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Remarks by the President at Hanukkah Reception.



WASHINGTON -- Grand Foyer

State Floor

5:27 P.M. EST P.M. also p.m. or p.m.
abbr.
post meridiem

Usage Note: By definition, 12 a.m.
 

THE PRESIDENT: Thank you. Good evening. Laura and I welcome you to the White House. Mr. Attorney General, thank you for being here. Secretary Chertoff, and family. Hanukkah is a time of joy and festivity in the Jewish religion. We're honored to gather with members of the Jewish community to celebrate this holiday.

During Hanukkah, we remember an ancient struggle for freedom. More than two thousand years ago, a cruel tyrant tyrant, in ancient history, ruler who gained power by usurping the legal authority. The word is perhaps of Lydian origin and carried with it no connotation of moral censure.  ruled Judea -- and forbade for·bade  
v.
A past tense of forbid.


forbade or forbad
Verb

the past tense of forbid

forbade forbid
 the Israelites from practicing their religion. A band of brothers came together to fight this oppression. And against incredible odds, they liberated lib·er·ate  
tr.v. lib·er·at·ed, lib·er·at·ing, lib·er·ates
1. To set free, as from oppression, confinement, or foreign control.

2. Chemistry To release (a gas, for example) from combination.
 the capital city of Jerusalem. As they set about rededicating the holy temple, they witnessed a great miracle: That purified oil that was supposed to last for one day burned for eight.

Jewish families commemorate this miracle by lighting the menorah menorah

Multibranched candelabra used by Jews during the festival of Hanukkah. It holds nine candles (or has nine receptacles for oil). Eight of the candles stand for the eight days of Hanukkah—one is lit the first day, two the second, and so on.
 for the eight nights of Hanukkah. The Talmud instructs families to place the menorah in public view -- so the entire world can see its light. The flames remind us that light triumphs over darkness, faith conquers despair, and the desire for freedom burns inside every man, woman and child.

As we light the Hanukkah candles this year, we pray for those who still live under the shadow of tyranny. This afternoon, I met with a group of Jewish immigrants to mark International Human Rights Day. Many of these men and women fled from religious oppression in countries like Iran and Syria and the Soviet Union. They came to America because our nation is a beacon of freedom. And they see a day of hope on the horizon when people all across the world will worship worship according to the dictates of the will or fancy; formal worship.

See also: Will
 in freedom. The forces of intolerance can suppress the menorah -- but they can never extinguish Extinguish

Retire or pay off debt.
 its light.

The menorah we light tonight has special meaning. It once belonged to Chayim Pearl -- who was the great-grandfather of Wall Street Journal reporter, Daniel Pearl

For other people named Daniel Pearl, see Daniel Pearl (disambiguation).


Daniel Pearl (October 10, 1963 – February 1, 2002) was an American journalist who was kidnapped and murdered in Karachi, Pakistan.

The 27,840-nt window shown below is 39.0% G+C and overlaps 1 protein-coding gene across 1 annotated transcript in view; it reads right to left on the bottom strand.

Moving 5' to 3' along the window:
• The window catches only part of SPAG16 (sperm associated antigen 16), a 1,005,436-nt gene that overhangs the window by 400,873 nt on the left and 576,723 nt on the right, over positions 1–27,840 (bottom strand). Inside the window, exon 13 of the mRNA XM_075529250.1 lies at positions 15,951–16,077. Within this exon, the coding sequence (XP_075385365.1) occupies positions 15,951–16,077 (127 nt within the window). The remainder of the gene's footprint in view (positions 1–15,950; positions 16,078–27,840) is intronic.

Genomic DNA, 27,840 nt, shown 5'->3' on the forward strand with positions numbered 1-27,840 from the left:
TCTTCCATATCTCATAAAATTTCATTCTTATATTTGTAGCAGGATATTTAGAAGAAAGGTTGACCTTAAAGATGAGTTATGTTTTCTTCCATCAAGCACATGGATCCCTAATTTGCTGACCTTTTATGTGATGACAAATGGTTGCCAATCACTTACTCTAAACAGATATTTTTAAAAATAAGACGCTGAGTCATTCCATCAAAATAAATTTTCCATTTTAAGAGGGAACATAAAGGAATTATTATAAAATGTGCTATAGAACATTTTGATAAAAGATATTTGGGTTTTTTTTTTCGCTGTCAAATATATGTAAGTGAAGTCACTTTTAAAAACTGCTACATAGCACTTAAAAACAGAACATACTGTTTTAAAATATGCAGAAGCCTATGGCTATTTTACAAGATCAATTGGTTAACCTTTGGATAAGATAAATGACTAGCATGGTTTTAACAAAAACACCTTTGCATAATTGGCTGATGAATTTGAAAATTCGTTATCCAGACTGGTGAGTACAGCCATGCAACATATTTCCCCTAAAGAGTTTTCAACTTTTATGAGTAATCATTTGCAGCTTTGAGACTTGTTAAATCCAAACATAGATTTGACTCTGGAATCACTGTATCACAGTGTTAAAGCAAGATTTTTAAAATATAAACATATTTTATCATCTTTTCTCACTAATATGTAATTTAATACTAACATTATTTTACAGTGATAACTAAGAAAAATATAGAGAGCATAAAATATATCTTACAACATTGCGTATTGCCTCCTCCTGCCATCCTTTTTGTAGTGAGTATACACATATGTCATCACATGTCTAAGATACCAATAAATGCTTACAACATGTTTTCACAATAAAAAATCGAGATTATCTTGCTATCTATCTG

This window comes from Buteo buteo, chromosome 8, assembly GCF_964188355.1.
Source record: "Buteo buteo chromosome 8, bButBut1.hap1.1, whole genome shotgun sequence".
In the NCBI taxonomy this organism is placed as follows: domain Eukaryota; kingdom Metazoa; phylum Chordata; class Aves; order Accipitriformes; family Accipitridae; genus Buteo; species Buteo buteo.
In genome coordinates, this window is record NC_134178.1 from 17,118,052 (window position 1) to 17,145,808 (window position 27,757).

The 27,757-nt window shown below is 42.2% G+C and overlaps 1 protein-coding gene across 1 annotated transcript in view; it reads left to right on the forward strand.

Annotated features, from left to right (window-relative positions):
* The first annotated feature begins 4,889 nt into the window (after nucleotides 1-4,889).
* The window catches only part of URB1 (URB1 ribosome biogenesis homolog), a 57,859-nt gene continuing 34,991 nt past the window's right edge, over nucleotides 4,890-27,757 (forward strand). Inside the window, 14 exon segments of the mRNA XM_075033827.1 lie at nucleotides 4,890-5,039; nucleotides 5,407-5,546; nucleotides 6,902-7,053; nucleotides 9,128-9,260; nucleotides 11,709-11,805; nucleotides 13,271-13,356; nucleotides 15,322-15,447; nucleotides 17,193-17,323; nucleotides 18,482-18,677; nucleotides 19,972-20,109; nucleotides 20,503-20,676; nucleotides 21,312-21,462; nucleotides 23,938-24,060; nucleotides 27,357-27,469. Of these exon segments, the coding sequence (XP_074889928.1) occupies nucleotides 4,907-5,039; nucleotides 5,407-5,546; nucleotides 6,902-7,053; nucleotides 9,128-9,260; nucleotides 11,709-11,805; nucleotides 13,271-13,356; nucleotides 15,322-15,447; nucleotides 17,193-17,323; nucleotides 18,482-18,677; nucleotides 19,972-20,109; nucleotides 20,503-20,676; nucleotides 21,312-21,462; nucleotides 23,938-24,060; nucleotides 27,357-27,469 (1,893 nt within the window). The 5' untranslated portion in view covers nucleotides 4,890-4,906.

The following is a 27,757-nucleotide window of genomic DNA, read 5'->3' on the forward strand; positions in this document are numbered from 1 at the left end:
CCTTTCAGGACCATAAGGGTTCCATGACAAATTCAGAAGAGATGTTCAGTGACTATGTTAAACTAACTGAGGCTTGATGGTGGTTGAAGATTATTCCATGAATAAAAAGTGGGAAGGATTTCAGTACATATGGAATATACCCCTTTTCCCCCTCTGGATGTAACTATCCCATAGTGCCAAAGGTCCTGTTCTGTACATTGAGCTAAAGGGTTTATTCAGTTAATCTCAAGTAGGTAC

. While reporting in Pakistan in 2002, Daniel was kidnapped Kidnapped

caught in the intrigues of Scottish factions, David Balfour and Alan Breck are shipwrecked, escape from the king’s soldiers, and undergo great dangers. [Br. Lit.: R. L. Stevenson Kidnapped]

See : Adventurousness
 and murdered by terrorists. His only crime was being a Jewish American -- something Daniel Pearl would never deny. In his final moments, Daniel told his captors about a street in Israel named for his great-grandfather. He looked into their camera and he said, "My father is Jewish, my mother is Jewish, and I'm Jewish." These words have become a source of inspiration for Americans of all faiths. They show the courage of a man who refused to bow before terror -- and the strength of a spirit that could not be broken.

Daniel's memory remains close to our hearts. Those who knew him best remember a gifted writer who loved the violin, and made friends wherever he went. We're honored that Daniel's parents -- Ruth and Judea -- have joined us today. We thank them for their work on behalf of the Daniel Pearl Foundation. The foundation helps bring people from different cultures together through journalism and music. It's a fitting tribute to Daniel's lifelong pursuit of truth and tolerance. By honoring Daniel, we are given the opportunity to bring forth hope from the darkness of tragedy -- and that is a miracle worth celebrating during the Festival of Lights.

Laura and I wish people of Jewish faith around the world a happy Hanukkah. May God bless you all. Tonight, we will hear a wonderful performance by the Zamir Chorale chorale (kōrăl`, –räl`), any of the traditional hymns of the German Protestant Church. The form was developed after the Reformation to replace the plainsong of the earlier service and as a means of congregational participation in . But first I ask Ruth and Judea to light the Pearl family menorah, and lead the blessings.

END 5:33 P.M. EST
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Date:Dec 10, 2007
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